After a long period of development, we are quite proud to announce that we have finally released a stable version of libpredict 2.0.

Libpredict is a C library for TLE-based satellite tracking (see the general introduction in an earlier post for more details). We started development of the library back in 2013, by forking Predict and starting the long haul towards separating the pure satellite prediction code from the user interface, and collecting the functions into a coherent API. In august 2015, we thought libpredict was ready for its first stable release, and released version 1.0.

Later that year, however, we realized that we had defined the numbers extracted from a TLE no less than three different places :-). Our structure fields were not very coherently named. The object associated with the fixed set of satellite parameters was also the same object used for outputting time-varying properties. Lots of fodder for our inner, undiagnosed OCD.

We follow semantic versioning for the library. Our measures to rectify for these issues resulted in backwards-incompatible changes that already required a major version bump from 1.0 to 2.0. And still, it turns out we weren’t finished.

The separation of satellite prediction functions into a separate library was a stepping stone towards multiple, larger goals. At the same time as we created libpredict, we also created Flyby, a more direct fork of the user interface parts of Predict. After having separated the satellite calculation code into libpredict, we wanted to back-substitute the satellite calculations in Flyby by calls to libpredict, while cleaning up the code and then do further development in the directions we wanted. Seeing all parts of libpredict in action in Flyby led us to realize that while some of our design choices were good, others were also not that good, resulting in further changes to the API. Insertion in Flyby also made missing features and bugs more apparent. We therefore decided to wait with the release of libpredict 2.0 until we were satisfied that there were no major change requirements lurking beneath the surface, so that we did not have to rapidly release version 3.0 straight after having released version 2.0.

Stock photo of generic ARK member doing generic programming stuff.

Finally, this year we were more or less satisfied. After almost 2.5 years, we could release version 2.0 of libpredict. This comes at great satisfaction, as we finally actually can recommend the general public to try out the latest stable version, and not the latest development version. We can also make Flyby use version 2.0 of libpredict instead of requiring the latest development version, which should make us able to finally release version 1.0 of Flyby too.

The release of libpredict 2.0 was duly celebrated by consuming Kvikklunsj (a Norwegian imitation of Kit-Kat) and Coca-Cola at ARK. During the release party for version 1.0, we celebrated using Solo (a Norwegian orange soda) and general candy. This was a horrible, nauseatingly sweet experience we’d rather not repeat, which might also serve to explain why it took 2.5 years between version 1.0 and version 2.0.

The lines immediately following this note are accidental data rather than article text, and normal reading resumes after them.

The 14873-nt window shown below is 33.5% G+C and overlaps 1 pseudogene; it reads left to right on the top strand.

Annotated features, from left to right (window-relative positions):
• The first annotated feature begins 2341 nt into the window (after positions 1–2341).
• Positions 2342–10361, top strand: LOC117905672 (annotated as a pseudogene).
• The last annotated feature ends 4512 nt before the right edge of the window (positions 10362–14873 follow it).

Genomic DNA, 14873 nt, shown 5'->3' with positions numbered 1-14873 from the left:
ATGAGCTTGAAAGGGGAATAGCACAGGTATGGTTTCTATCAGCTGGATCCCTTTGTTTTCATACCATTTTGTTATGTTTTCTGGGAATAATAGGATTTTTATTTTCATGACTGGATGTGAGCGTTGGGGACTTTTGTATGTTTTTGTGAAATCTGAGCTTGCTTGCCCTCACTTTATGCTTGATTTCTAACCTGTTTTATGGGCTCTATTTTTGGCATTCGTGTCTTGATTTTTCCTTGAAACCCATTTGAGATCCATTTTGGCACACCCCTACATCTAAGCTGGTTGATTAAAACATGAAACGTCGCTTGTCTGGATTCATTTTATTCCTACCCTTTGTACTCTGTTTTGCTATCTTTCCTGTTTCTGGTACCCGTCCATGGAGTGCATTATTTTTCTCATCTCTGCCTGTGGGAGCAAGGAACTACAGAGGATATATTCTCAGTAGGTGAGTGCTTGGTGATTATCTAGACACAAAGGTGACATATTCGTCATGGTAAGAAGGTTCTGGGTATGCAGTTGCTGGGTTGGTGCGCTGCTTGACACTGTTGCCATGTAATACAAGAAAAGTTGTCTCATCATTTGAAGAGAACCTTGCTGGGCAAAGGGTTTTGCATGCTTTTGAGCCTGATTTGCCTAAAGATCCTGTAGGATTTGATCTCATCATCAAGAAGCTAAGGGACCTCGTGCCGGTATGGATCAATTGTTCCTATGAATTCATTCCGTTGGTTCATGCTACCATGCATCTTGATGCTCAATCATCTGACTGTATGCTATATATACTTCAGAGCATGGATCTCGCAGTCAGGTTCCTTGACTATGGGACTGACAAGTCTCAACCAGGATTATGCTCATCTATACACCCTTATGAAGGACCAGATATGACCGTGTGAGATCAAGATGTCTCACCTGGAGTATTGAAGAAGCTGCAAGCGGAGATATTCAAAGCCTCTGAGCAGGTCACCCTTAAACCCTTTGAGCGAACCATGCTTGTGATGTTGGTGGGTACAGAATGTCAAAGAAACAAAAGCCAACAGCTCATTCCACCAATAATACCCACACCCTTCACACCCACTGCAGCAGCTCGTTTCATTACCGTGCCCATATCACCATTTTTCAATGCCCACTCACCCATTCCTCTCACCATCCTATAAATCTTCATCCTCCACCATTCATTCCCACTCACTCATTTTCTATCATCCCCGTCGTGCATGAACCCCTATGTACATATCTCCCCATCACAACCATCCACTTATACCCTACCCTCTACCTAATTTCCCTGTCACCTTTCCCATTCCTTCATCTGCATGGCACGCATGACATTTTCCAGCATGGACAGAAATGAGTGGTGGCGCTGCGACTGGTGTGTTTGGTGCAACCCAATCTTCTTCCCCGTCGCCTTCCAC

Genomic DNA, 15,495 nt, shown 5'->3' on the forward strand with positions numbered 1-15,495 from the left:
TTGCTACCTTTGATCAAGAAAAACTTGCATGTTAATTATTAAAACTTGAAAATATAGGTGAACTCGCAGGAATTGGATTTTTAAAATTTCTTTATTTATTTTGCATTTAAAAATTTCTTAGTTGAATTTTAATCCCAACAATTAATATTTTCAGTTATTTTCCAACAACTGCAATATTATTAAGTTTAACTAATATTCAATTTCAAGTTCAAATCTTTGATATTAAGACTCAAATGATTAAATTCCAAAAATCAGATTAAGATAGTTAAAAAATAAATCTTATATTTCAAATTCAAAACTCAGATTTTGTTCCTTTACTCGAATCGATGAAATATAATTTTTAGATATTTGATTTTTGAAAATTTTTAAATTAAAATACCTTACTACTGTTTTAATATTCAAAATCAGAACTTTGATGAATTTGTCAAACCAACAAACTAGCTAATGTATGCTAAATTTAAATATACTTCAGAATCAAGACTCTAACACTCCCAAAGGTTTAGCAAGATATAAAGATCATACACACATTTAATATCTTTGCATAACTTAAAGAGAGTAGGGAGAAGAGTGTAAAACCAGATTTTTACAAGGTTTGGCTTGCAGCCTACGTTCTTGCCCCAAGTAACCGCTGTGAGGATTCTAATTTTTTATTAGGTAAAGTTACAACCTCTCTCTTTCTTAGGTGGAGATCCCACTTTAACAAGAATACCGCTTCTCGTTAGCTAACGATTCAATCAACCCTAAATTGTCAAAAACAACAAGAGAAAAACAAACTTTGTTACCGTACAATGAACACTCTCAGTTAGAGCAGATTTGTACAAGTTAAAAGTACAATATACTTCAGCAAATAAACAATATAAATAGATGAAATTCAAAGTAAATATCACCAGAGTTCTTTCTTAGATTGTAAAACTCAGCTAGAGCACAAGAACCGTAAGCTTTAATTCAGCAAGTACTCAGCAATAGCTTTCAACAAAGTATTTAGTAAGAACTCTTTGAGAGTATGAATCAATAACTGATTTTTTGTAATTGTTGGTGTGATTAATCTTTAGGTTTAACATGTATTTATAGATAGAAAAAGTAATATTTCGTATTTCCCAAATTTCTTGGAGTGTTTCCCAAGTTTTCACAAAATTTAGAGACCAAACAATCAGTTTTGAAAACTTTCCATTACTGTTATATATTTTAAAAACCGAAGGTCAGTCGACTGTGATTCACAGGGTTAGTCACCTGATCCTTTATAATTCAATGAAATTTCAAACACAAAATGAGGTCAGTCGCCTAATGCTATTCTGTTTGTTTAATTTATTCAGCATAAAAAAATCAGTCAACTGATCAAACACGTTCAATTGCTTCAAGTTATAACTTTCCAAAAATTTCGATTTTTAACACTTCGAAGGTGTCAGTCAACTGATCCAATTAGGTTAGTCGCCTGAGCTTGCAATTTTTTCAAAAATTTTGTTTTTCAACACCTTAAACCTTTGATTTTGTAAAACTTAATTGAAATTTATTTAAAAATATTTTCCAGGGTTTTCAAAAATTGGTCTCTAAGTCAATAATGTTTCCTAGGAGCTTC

Rough summary of the changes – for more details, see the list of issues in the 2.0 milestone:

API changes:

  • Separate predict_orbit_t into an input structure (predict_orbital_elements_t) and an output structure (struct predict_position)
  • Replace the multiple occurrences of TLE parameters by a single instance
  • Clean up TLE parameter names and other fields
  • Change from predict_is_geostationary to predict_is_geosynchronous and change the definitions appropriately
  • Return predict_observation in predict_next_aos and predict_next_los
  • Change the arguments for predict_doppler_shift to use a predict_observation instead of a predict_position
  • Input the TLE lines as separate strings instead of an two-element array of strings

New features:

  • Calculate phase and orbit number
  • Calculate satellite visibility status
  • Calculate satellite footprint
  • Calculate GHA, right ascension and declination for the sun and the moon
  • Calculation of max elevation of a pass


  • Add more examples on libpredict usage
  • Upper-casify and/or rename all constants and document them properly according to SGP4 publications

Bug fixes:

  • Set the international designator properly
  • Rectify the sign for the calculated doppler shift
  • Rectify a path error for our pkgconfig file
  • Remove the last global variable within the library, so that libpredict becomes truly threadsafe.

Other changes:

  • Replace all home-grown math functions by calls to functions from math.h.

The release notes and corresponding sources can be found at, and doxygen documentation at Debian packages can be found at Check out the examples and the README file for introduction to how libpredict can be used, or otherwise see this earlier blog post (updated for recent API changes).

We anticipate that we might have to do some more API-incompatible changes in the future and be forced to release libpredict 3.0. In the meantime, we are aiming for a 2.1 release with added features for Venus and Jupiter tracking and improvements to AOS and LOS calculations.